-    Magnifying glasses, bug boxes, plastic mirrors and little boxes
-    Mats for sitting on outside. The cheapest solution is the foil insulation rolls from DIY shops which are used to insert between radiators and walls.  They can be cut up to a suitable size
-    Quick activities which can be done as a brain break after some hard indoor work!

Give children outdoor playtimes as much as possible.
 If your grounds are limited in size, consider staggered break and lunch times. Risk assess your break times to take account of being outdoors in all weathers and remember to consider the health and cognitive benefits of children having outdoor breaks.

Consider time in nature as part of a programme of support for individual children who additional support needs. 
The well-being of children and young people is at the heart of the Getting it right for every child approach. Frequent, regular access to greenspace may be effective in terms of meeting some children’s needs.

Check the views from classroom windows. If children cannot see trees and plants from where they sit, another alternative is to have posters of natural places on classroom walls.

Get your children involved in an outdoor award project.  The John Muir Award combines environmental action with time in greenspace and can be undertaken by a class or even an individual or group of children.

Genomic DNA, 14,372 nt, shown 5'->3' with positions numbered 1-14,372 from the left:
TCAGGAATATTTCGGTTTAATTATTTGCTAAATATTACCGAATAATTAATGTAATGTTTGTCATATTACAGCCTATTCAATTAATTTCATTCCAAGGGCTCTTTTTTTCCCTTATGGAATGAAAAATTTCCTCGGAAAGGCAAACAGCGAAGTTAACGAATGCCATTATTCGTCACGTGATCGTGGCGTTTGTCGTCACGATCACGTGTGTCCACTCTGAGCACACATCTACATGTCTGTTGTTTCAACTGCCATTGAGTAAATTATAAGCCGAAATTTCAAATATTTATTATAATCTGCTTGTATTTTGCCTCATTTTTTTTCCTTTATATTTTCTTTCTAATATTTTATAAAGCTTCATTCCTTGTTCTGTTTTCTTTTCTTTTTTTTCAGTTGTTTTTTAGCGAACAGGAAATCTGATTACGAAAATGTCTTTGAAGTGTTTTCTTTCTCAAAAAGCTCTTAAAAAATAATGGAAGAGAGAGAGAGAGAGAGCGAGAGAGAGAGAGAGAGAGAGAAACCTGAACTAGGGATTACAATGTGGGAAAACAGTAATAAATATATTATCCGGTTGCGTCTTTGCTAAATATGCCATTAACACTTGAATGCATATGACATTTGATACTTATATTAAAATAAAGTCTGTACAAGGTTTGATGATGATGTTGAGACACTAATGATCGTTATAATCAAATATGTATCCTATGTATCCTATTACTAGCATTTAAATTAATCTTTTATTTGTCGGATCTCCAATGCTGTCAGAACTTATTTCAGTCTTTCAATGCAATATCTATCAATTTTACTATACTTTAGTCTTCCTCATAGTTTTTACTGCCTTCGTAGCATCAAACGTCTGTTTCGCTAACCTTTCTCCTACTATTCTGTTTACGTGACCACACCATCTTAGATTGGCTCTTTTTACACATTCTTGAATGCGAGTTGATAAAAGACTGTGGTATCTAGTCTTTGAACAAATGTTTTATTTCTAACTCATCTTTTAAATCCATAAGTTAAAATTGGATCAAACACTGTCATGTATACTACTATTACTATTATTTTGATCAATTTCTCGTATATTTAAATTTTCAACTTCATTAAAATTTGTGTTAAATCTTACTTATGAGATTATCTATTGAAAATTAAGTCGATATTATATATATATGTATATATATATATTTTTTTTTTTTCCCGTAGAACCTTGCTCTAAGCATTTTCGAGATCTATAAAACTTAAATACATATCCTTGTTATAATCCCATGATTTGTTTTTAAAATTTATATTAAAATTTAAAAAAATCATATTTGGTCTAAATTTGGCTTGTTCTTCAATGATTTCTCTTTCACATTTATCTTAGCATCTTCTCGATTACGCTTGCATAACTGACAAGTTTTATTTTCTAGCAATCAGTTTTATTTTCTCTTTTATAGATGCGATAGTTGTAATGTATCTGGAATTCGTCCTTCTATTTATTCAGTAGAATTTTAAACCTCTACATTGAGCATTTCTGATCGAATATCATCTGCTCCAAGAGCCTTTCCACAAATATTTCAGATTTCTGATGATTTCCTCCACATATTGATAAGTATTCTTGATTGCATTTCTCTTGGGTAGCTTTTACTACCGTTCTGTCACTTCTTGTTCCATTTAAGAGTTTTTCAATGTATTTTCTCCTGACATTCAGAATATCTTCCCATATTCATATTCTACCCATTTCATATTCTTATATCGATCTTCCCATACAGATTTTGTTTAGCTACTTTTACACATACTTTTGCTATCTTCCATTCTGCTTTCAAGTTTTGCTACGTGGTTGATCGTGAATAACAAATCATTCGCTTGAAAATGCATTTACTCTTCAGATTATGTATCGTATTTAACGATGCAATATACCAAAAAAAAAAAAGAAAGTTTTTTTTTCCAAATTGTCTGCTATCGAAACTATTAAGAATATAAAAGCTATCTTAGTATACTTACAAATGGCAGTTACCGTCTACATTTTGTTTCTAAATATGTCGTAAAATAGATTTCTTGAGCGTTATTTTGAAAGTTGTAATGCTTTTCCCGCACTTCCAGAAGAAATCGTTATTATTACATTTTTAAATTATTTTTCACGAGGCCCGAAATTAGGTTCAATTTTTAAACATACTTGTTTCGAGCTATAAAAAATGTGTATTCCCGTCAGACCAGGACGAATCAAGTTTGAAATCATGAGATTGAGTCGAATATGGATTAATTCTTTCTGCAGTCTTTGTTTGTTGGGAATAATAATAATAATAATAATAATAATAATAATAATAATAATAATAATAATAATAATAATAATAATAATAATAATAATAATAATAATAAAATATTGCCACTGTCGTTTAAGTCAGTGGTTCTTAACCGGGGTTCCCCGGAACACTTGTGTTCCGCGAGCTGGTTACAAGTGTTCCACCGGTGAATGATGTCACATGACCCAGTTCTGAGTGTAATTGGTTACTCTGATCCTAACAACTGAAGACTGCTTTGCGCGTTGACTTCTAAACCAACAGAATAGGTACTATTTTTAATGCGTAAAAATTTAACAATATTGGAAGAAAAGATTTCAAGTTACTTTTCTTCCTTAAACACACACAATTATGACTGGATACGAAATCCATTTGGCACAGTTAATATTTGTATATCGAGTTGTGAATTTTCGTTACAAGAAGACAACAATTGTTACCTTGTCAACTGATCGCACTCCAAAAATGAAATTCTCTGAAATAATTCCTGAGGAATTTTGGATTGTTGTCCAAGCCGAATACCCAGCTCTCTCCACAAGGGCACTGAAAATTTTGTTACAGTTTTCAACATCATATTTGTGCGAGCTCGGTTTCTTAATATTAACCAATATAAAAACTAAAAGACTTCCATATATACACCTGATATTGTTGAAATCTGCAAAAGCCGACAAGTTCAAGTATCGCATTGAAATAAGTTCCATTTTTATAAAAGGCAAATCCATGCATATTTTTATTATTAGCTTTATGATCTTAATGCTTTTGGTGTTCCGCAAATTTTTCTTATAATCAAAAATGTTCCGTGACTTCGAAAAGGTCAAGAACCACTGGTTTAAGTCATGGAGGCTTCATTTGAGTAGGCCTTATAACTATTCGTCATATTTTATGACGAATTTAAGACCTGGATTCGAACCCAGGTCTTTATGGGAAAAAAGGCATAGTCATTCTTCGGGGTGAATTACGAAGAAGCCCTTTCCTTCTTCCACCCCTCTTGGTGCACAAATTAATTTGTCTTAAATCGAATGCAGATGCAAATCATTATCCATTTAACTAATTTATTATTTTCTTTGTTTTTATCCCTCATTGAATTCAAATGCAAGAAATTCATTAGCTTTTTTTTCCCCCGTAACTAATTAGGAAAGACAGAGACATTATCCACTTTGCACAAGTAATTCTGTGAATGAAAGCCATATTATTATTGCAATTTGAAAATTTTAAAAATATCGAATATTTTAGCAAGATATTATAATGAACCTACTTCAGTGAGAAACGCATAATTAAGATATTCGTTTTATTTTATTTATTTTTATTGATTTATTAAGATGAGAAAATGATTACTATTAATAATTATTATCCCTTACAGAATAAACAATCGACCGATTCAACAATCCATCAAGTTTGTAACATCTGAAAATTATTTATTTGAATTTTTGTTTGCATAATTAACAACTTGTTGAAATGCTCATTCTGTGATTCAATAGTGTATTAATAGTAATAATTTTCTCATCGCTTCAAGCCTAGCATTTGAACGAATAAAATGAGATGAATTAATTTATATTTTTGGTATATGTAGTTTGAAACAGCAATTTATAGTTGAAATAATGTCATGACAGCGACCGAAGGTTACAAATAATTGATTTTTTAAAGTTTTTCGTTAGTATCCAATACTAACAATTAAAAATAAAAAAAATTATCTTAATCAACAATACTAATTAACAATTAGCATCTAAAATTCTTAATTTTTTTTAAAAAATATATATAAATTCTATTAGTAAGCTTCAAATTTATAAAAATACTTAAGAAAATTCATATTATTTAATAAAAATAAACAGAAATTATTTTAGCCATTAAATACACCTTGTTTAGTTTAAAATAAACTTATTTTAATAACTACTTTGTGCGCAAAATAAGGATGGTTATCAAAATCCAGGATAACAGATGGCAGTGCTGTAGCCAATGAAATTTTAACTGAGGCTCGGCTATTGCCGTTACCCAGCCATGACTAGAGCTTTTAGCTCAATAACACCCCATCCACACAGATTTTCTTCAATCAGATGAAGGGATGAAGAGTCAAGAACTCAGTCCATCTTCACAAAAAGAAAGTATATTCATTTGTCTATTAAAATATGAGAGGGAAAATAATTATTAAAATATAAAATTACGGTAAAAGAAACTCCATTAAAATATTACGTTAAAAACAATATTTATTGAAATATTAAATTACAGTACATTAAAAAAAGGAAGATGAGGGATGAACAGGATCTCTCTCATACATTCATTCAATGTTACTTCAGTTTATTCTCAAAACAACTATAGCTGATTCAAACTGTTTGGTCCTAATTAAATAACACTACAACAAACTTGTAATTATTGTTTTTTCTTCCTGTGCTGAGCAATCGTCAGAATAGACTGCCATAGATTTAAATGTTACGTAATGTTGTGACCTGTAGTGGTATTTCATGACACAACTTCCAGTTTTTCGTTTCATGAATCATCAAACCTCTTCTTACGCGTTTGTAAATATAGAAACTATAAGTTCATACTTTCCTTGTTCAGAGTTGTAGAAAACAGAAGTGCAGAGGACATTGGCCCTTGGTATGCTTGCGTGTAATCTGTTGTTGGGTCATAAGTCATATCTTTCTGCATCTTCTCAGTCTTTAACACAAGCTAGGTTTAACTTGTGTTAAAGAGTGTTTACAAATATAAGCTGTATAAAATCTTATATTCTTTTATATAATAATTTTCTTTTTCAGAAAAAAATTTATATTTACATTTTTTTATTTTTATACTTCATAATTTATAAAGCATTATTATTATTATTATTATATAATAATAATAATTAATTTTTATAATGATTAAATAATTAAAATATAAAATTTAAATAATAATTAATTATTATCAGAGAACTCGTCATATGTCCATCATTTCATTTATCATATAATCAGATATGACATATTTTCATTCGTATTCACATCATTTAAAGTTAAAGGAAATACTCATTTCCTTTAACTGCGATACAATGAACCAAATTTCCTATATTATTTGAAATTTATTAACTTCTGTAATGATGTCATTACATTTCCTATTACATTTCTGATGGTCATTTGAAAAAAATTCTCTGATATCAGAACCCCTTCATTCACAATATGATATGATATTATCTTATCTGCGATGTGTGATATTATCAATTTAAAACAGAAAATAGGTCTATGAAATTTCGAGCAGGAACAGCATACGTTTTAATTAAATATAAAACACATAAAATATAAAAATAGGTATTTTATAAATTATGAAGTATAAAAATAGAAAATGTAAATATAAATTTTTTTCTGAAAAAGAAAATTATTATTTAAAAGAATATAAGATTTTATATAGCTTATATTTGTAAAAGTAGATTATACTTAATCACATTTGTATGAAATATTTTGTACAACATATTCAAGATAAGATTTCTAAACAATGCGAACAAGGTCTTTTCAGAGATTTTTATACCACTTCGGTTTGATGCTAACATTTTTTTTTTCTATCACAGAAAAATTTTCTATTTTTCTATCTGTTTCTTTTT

Take your class on trips to natural sites and visit a wide variety of different habitats.  Go the seashore, moorland, a farm, a loch. If your school has no funds for trips, make this a focus of an enterprise project. Enjoy adventure activities and remember horse riding, dolphin watching and similar experiences can be new and different for many children.

Work with parents and carers and make time to explain why you are taking the class outside more often. Invite parents to join you and be an extra pair of hands.

All of the above apply to secondary schools. However even more possibilities exist with older children and with a little thought and creativity, the subject and timetabling routines of secondary schools can provide focused opportunities for being outside.

Save time and get your class to meet you outside at the start of a lesson rather than in a classroom.  Find a suitable outdoor meeting place where children learn to go for your lesson.

Plan joint projects and themes across departments. For example a one or two week project about trees lends itself to cross-curricular work in S1 and S2 and transition activities.

Set up a Duke of Edinburgh Award Scheme or John Muir Award group. Both organisations provide support and advice. Even the community and service aspects can include a nature or environmental theme.

Assess outdoor activity centres for their integration of sustainable development education and nature activities into the programmes offered.  For example, experiential opportunities to learn more about river ecology en route to a rock climb if the journey to the rock face goes past a river. This is a much more holistic and effective approach to outdoor education.

Consider applying for a research grant from the British Ecological Society to study a specific aspect of the natural world. This can be done through the science, maths, IT or other department depending on the purpose of the research. See the website for more information